The Government notes that the Seventh Circuit has held evidence of gang membership is relevant to show the existence of a joint venture or conspiracy and the relationships among the members of the joint venture or conspiracy, citing United States v. Alviar, 573 F.3d 526, 536 (7th Cir. 2009); United States v. Suggs, 374 F.3d 508, 516-17 (7th Cir. 2004); and United States v. Westbrook, 125 F.3d 996, 1007 (7th Cir. 1997). The Government acknowledges the Seventh Circuit has expressed concern with the potential abuse of substituting evidence of gang affiliation for evidence of involvement in a drug conspiracy. Suggs, 374 F.3d at 517. However, the Seventh Circuit still allows evidence of gang membership to show the existence of a conspiracy and the relationships among the members of the conspiracy.

         The Government intends to offer the proposed evidence to show the Defendants formed part of a network that distributed controlled substances throughout the United States with Angel Barrios-Moreno, as a member of the Sinaloa Cartel, coordinating the activities of individuals who procured drugs from Mexico. The Government contends their evidence will show as follows: Sinaloa Cartel members, Castro-Aguirre, Rojas-Reyes, and Carrillo-Tremillo, organized and distributed drugs from the Western United States to Indiana and Pennsylvania. Although he was not a member of the Sinaloa Cartel, Ramirez-Prado helped transport controlled substances across the United States for the Sinaloa Cartel. The Government argues that evidence of the Defendants' membership in the Sinaloa Cartel helps explain how drug traffickers in different parts of the United States knew each other and how they came to distribute controlled substances together. The Government asserts, it should be allowed to introduce evidence about the existence of the Sinaloa Cartel, the activities of the Sinaloa Cartel, and the membership of Rojas-Reyes, Castro-Aguirre, and Carrillo-Tremillo in the Sinaloa Cartel.

         Concerning evidence and argument about the kidnapping and murder of Angel Barrios-Moreno and two others by the Sinaloa Cartel, the Government explains that this evidence is relevant because it will help the jury understand why Rojas-Reyes and Castro-Aguirre needed to obtain new drug sources and why Rojas-Reyes needed to recruit co-defendant Roberto Macias into the conspiracy. The Government argues this evidence will show that high-level members of the Sinaloa Cartel kidnapped Angel Barrios-Moreno and held him hostage pending a $500, 000.00 ransom payment to replace lost money. Angel Barrios-Moreno's kidnapping is relevant because his wife asked Castro-Aguirre to collect $250, 000.00 to contribute to the ransom money, and Castro-Aguirre directed Yesenia Samaniego and co-defendant Yesenia Andrade-Guillen to help him collect drug proceeds to help satisfy the ransom payment. (Filing No. 417 at 17.) The three of them met in Indianapolis, Indiana and collected approximately $250, 000.00 from Rojas-Reyes. Then they went to New York where Castro-Aguirre paid an individual whom the high-level members of the Sinaloa Cartel had designated to collect the ransom money.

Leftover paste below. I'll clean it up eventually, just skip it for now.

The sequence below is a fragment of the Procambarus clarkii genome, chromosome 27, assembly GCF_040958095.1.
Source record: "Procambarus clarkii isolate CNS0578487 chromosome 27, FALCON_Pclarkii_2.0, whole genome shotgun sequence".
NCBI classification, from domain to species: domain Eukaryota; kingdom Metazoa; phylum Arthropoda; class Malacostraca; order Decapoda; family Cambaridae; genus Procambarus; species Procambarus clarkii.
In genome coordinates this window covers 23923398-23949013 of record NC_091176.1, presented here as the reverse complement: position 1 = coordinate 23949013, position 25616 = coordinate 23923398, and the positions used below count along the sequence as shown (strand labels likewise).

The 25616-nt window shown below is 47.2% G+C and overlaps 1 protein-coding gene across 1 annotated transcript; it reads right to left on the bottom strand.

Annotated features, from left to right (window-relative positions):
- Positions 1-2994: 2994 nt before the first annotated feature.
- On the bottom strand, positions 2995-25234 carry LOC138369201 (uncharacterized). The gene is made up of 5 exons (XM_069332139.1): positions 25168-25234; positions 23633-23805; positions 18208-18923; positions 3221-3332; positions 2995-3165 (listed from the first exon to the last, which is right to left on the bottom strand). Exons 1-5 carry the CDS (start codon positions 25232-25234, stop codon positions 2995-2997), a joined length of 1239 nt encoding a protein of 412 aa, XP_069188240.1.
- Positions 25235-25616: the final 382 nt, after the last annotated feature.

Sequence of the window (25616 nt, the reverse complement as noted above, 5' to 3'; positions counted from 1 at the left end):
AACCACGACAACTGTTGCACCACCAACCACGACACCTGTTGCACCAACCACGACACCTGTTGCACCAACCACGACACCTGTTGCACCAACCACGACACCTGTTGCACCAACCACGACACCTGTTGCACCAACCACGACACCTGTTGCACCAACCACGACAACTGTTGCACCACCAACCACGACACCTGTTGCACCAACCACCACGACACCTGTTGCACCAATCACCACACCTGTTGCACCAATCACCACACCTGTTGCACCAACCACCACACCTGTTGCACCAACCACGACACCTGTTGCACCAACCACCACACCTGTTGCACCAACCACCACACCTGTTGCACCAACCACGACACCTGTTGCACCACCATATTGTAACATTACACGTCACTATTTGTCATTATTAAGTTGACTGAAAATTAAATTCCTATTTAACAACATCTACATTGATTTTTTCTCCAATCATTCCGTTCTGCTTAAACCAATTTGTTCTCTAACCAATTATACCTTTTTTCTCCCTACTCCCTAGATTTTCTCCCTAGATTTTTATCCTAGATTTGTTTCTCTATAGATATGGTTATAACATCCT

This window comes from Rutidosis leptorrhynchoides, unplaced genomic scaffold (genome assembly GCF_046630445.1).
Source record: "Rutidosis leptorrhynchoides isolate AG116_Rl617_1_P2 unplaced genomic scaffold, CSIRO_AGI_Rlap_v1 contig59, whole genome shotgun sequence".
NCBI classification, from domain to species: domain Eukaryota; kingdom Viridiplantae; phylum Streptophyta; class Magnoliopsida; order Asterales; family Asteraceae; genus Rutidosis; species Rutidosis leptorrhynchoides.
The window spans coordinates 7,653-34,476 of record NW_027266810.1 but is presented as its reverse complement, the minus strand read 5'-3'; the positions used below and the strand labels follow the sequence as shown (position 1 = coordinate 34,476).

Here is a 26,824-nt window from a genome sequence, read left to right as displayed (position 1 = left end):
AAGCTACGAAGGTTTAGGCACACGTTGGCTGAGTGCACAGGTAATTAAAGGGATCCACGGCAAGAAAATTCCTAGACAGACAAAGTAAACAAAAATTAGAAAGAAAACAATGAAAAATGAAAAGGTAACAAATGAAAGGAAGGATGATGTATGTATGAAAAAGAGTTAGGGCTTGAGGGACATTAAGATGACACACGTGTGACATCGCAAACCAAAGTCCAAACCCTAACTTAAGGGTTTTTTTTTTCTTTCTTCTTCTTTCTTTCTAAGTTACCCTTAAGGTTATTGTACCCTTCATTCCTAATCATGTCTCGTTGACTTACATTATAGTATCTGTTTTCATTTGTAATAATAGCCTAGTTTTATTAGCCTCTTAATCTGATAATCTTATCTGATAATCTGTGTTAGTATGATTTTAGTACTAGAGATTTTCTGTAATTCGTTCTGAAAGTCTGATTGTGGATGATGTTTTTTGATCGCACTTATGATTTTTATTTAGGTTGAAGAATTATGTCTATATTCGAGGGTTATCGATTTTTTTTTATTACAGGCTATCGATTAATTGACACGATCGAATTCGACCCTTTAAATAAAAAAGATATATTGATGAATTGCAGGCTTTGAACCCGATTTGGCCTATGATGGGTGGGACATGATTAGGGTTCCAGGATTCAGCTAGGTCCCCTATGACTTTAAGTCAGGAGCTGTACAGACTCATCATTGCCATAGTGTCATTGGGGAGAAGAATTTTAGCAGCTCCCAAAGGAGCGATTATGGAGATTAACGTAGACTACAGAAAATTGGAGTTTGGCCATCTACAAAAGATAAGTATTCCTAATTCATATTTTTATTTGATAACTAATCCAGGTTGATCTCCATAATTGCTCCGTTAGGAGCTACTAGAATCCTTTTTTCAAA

The Government asserts that Angel Barrios-Moreno's murder is relevant because his murder interrupted the flow of methamphetamine to Rojas-Reyes in Indianapolis. Before Angel Barrios-Moreno's murder, Rojas-Reyes obtained methamphetamine from his Sinaloa Cartel connections which consisted of Angel Barrios-Moreno procuring the drugs in Mexico and directing individuals to transport them into the United States where Castro-Aguirre then used his drug couriers to deliver the methamphetamine to Indianapolis. Thus, Angel Barrios-Moreno's murder disrupted Rojas-Reyes' methamphetamine trafficking business.

         The Government argues the evidence will show, because of this disruption in his drug supply, Rojas-Reyes sent a new drug courier, co-defendant Roberto Macias, to Arizona to obtain methamphetamine. The Government explains that, while Roberto Macias was waiting in Arizona, Rojas-Reyes received thirty pounds of methamphetamine from a new connection in Arizona and another thirty pounds from new associates of Castro-Aguirre. Then Rojas-Reyes used Roberto Macias to transport the sixty pounds of methamphetamine back to ...